Spring 2017 Bulletin

A Renewal of Evangelical Scholarship

George M. Marsden

One of the most notable developments in American academic life of the past sixty years has been intellectual renewal where it might have been least expected: among evangelical Christians. Because public discussion in America is so dominated by politics, where “evangelical” has been reduced to mean white Republicans who say they are “born again,” this renewal is easily overlooked. Evangelical Christianity, which comes in many varieties in this country and around the world, features an emphasis on personal conversion to Christ and loyalty to the Bible as the Word of God. In American history, evangelicals have often been criticized, including from within their own numbers, for anti-intellectualism. As late as the 1950s, there was hardly an evangelical intellectual community outside of a few theological seminaries, a number of smaller undistinguished colleges, and some Bible institutes – and these were dedicated largely to the defense of the faith and to winning converts.

Viewed from that perspective, recent changes have been remarkable. Today the Council for Christian Colleges and Universities (CCCU) numbers well over one hundred member schools. Many of these schools have strong liberal arts curricula and well-credentialed faculties, with quite a few of their professors trained at some of the nation’s best graduate programs. It has been a buyer’s market for these schools, especially over the past quarter century. Because young evangelical scholars have been flooding into graduate programs, colleges and universities often have scores of qualified applicants for any single opening. Beyond the CCCU, the numbers of scholars of broadly evangelical convictions have also increased at non-religious colleges and universities.

Two factors have been primarily responsible for this resurgence of evangelical intellectual life. The first is sociological. A wide range of evangelical churches and movements has prospered in recent generations, often in suburban and high-tech regions. Large percentages of the young people in these areas have been going to colleges or universities, both to religious and non-religious institutions. Along with that demographic development a substantial sub-movement within evangelicalism itself now perceives intellectual life as a worthy calling. A few older leaders and many of the rising generation have been urging churches with anti-intellectual tendencies to recover historical traditions of sophisticated Christian thought. Inspired in college or perhaps by a university campus ministry, an increasing number of evangelicals has not only gone on to graduate school, but has done so from distinctly religious motives. Their hope is to serve humanity through engaging significant dimensions of the liberal arts, the sciences, technology, and the professions.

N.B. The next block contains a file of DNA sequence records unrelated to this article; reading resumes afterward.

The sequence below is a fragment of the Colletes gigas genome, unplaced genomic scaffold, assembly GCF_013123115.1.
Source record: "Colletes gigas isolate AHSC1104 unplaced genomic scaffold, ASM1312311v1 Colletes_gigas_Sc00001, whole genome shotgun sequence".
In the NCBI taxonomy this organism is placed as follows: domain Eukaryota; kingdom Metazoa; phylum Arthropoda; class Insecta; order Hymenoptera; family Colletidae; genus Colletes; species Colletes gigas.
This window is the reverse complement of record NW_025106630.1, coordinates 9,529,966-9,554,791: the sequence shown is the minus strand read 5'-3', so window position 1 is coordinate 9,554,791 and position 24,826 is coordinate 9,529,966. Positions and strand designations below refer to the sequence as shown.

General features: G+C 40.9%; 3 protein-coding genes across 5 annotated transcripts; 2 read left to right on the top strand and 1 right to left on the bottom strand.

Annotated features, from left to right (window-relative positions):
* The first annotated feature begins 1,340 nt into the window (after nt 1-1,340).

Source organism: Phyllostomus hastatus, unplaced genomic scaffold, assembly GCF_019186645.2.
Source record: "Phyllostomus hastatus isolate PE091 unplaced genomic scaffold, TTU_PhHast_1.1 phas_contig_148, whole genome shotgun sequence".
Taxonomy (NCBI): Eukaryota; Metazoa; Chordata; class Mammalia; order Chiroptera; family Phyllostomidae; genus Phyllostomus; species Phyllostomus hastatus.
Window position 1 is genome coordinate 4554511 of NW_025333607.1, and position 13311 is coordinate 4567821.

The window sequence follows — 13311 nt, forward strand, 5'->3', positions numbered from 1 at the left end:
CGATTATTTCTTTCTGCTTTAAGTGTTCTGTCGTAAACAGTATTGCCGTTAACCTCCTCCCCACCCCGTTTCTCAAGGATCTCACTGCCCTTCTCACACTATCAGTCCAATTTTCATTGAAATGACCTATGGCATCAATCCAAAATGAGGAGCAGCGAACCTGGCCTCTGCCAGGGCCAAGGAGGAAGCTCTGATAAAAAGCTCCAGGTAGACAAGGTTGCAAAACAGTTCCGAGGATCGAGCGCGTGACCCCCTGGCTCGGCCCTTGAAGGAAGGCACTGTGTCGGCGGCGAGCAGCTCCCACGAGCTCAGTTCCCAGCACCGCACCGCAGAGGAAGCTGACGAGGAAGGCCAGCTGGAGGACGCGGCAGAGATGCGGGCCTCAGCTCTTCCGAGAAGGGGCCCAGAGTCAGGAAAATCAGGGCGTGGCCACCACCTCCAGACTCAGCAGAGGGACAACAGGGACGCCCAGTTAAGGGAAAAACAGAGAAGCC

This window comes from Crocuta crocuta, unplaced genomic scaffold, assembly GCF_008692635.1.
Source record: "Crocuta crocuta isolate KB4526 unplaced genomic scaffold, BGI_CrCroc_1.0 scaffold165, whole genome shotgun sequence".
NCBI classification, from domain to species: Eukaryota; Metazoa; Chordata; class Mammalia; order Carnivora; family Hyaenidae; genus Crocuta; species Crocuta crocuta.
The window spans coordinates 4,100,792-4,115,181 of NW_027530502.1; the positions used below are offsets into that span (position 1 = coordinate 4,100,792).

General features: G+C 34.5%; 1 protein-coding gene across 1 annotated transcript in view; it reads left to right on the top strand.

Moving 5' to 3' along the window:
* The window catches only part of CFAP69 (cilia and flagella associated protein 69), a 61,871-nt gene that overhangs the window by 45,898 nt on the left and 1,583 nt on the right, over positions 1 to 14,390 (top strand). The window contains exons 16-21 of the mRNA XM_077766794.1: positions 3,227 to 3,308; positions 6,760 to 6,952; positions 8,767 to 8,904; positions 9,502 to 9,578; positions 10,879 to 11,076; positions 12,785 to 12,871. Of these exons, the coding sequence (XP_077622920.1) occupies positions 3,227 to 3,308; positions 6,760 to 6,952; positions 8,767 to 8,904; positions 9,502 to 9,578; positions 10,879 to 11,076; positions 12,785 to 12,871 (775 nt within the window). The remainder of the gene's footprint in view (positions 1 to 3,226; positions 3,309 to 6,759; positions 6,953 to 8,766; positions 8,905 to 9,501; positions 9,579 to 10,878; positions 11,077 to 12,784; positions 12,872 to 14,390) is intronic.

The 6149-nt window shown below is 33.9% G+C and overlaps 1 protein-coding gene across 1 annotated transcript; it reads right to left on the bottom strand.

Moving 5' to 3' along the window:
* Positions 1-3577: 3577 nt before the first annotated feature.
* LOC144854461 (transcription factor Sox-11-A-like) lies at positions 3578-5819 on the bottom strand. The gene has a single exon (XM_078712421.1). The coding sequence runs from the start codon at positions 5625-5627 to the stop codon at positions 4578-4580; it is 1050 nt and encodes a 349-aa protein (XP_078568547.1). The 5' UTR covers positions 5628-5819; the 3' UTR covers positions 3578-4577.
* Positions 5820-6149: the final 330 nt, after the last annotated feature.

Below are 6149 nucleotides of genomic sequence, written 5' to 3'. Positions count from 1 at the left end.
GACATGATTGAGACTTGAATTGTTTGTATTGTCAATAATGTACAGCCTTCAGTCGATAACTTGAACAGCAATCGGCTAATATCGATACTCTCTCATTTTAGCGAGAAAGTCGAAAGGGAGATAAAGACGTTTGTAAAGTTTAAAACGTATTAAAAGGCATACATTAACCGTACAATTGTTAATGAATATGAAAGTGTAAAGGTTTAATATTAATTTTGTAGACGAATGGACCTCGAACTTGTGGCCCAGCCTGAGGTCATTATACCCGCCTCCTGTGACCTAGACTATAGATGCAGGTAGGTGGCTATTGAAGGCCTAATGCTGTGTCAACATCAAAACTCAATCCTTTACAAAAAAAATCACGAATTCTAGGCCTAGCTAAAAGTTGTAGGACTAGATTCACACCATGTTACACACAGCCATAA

Although the self-consciously “Christian” scholars of the CCCU and their many fellow travelers in non-religious colleges and universities by no means constitute a large proportion of the American professoriate, they now make up a significant minority whose very presence marks a major change for their own religious communities. Although strong anti-intellectual tendencies can still be found in these communities, active nurturing of intellectual life has also become more common. As that encouragement grows, it connects readily with theologically conservative Christian traditions where intellectual life has always enjoyed support. Leadership in America for developing evangelical life has come especially from Reformed communities, which trace their roots to the formidable intellectual heritage generated by the Calvinist Reformation. As intellectual life in evangelical circles continues to develop, other influences have also expanded, including guidance on some questions from Catholic scholars and others from those in mainline Protestant churches who would not be comfortable with the “evangelical” designation.